Against this backdrop, and to forestall the same pitfall, we the undersigned civil society groups in Nigeria seek to put local, national and the international community and interested parties on notice for action against the obnoxious agreement already brokered in July, 2014, between the Representatives of the Federal Republic of Nigeria and the Abacha family and the impending repercussions that that obscene agreement portends for the fight against corruption, the future of Nigeria, and the devastating effect it unleashes on the global effort to rid the international financial system of illicit funds.
We establish our collective beliefs that there are irregularities in the said agreement between the Federal Government of Nigeria and the Abacha Family. These irregularities [see below] breach globally accepted standards and templates in the fight against corruption as contained in Article 5 of the United Nations Convention Against Corruption, UNCAC. They contravene Civil UNCAC Society Coalition resolutions at the 6th session of the UNCAC Conference of States Parties and of the Implementation Review Group and Working Groups, and grants recipients of stolen monies stashed abroad tacit immunity from giving up the proceeds of their crimes and criminal prosecution in a court of competent jurisdiction.
Specifically we find the following areas of the Agreement unacceptable, misleading and generally inimical to the fight against corruption and the interest of the people of the Federal Republic of Nigeria.
- The Parties – Most of the diction, such ‘resolved matters’, ‘parties’ and all items under Article 2 couched under RESOLUTION OF DISPUTES, as contained in the agreement appear ambiguous and lax, and would appear that great effort was not expended to properly identify parties to be bound by the terms of the Agreement as ‘affiliates’ to the Abachas could be anywhere from 100 – 1000 individuals or corporate entities.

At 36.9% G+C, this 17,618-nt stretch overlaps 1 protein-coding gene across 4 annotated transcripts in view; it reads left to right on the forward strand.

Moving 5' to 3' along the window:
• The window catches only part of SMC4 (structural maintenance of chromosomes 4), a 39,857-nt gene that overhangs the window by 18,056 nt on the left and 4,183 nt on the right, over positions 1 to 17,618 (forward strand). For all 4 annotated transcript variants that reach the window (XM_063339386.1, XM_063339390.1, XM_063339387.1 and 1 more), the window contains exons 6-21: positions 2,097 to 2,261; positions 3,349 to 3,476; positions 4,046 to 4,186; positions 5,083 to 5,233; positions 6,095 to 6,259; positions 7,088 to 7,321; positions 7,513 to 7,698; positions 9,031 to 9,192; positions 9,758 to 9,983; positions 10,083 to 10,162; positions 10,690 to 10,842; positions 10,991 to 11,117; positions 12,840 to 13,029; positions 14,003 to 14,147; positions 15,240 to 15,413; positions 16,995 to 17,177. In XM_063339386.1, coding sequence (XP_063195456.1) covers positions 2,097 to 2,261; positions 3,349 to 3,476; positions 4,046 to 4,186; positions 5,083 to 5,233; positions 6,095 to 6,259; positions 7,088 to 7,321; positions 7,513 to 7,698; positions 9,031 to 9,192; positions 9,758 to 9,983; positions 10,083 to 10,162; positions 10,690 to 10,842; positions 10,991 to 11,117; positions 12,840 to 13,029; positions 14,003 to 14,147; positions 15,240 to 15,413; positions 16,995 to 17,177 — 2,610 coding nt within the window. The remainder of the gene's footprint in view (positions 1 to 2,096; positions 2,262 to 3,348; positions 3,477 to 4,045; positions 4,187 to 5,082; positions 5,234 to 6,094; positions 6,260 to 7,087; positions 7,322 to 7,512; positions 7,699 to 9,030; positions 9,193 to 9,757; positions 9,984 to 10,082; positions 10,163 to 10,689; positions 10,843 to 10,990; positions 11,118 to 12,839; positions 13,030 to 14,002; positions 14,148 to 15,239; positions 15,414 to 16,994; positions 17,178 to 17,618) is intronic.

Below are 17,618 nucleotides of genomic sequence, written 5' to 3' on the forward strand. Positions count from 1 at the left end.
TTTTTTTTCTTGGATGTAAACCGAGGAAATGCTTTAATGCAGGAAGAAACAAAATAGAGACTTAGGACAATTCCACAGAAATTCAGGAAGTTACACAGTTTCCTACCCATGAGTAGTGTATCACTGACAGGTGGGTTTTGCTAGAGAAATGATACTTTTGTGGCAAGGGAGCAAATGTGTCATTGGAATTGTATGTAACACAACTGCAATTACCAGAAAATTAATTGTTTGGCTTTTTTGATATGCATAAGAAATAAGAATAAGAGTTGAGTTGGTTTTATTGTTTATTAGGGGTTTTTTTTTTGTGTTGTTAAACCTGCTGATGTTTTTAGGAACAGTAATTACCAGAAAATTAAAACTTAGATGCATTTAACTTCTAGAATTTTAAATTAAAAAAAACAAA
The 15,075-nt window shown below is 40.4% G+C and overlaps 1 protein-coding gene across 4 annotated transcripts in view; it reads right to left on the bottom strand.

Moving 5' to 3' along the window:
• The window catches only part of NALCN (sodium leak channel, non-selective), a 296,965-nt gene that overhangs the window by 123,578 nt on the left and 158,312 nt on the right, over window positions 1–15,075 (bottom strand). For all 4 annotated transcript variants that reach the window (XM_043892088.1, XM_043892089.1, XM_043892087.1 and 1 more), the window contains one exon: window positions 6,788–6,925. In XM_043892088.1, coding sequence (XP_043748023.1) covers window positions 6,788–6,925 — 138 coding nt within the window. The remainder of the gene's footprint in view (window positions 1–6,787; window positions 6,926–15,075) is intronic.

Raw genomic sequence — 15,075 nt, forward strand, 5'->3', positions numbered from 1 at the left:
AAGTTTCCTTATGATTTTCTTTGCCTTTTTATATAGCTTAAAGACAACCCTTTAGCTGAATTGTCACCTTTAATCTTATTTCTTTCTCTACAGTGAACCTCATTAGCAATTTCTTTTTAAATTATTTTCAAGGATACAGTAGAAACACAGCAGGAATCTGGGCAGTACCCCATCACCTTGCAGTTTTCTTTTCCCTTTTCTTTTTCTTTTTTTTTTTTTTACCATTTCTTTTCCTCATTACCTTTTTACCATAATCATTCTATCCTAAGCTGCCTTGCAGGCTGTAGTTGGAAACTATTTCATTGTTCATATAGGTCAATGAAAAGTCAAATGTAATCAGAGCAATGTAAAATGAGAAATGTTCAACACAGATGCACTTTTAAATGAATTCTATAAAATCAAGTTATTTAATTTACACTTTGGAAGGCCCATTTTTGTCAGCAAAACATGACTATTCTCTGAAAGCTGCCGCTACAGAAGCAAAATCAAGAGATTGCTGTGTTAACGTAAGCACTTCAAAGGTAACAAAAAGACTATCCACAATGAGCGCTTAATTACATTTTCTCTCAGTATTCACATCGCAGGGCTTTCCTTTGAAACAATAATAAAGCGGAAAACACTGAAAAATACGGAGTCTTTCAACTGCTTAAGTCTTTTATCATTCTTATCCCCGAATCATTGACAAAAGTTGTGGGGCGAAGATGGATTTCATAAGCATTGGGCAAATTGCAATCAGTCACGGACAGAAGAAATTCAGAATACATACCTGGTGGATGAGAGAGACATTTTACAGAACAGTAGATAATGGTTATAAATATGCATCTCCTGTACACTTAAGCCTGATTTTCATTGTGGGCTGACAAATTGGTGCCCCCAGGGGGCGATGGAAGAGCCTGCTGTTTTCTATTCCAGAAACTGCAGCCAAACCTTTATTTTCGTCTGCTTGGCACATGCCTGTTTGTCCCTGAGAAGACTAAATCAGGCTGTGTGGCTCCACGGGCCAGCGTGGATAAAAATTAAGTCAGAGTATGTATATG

- Plea Bargain – There is something negatively novel about this Agreement that is indicative of the Nigerian government’s double standard approach towards the fight against corruption or the total lack of will power to confront corruption. Clearly the Abacha Family neither in part nor in the whole circumstance accepted to have been beneficiaries of the funds to be repatriated, or accepted guilt or liability as individuals or concerns represented as the ‘Settling Parties’.
- The total effect of the agreement and the liabilities and obligations of parties rest heavily on the term conveniently couched ‘Resolved Matters’ – the definition of which is open ended and leaves a very wide margin for ambiguities to be imputed into the Agreement to the advantage of the settling parties. It therefore appears that the agreement was deliberately skewed in favour of the settling parties in order to escape criminal liability both present and future.
- This Repatriation Agreement which binds Nigeria is without recourse to relevant institutions in Nigeria like the National Assembly and CSOs, is nothing but a “slap on the wrist” for the Abacha Family.
Consequently we are bewildered at the reticence of the Honourable Attorney General of the Federation and the Coordinating Minister of the Nigerian Economy, who ignored several letters seeking clarifications on areas of the Repatriation Agreement which we consider grey.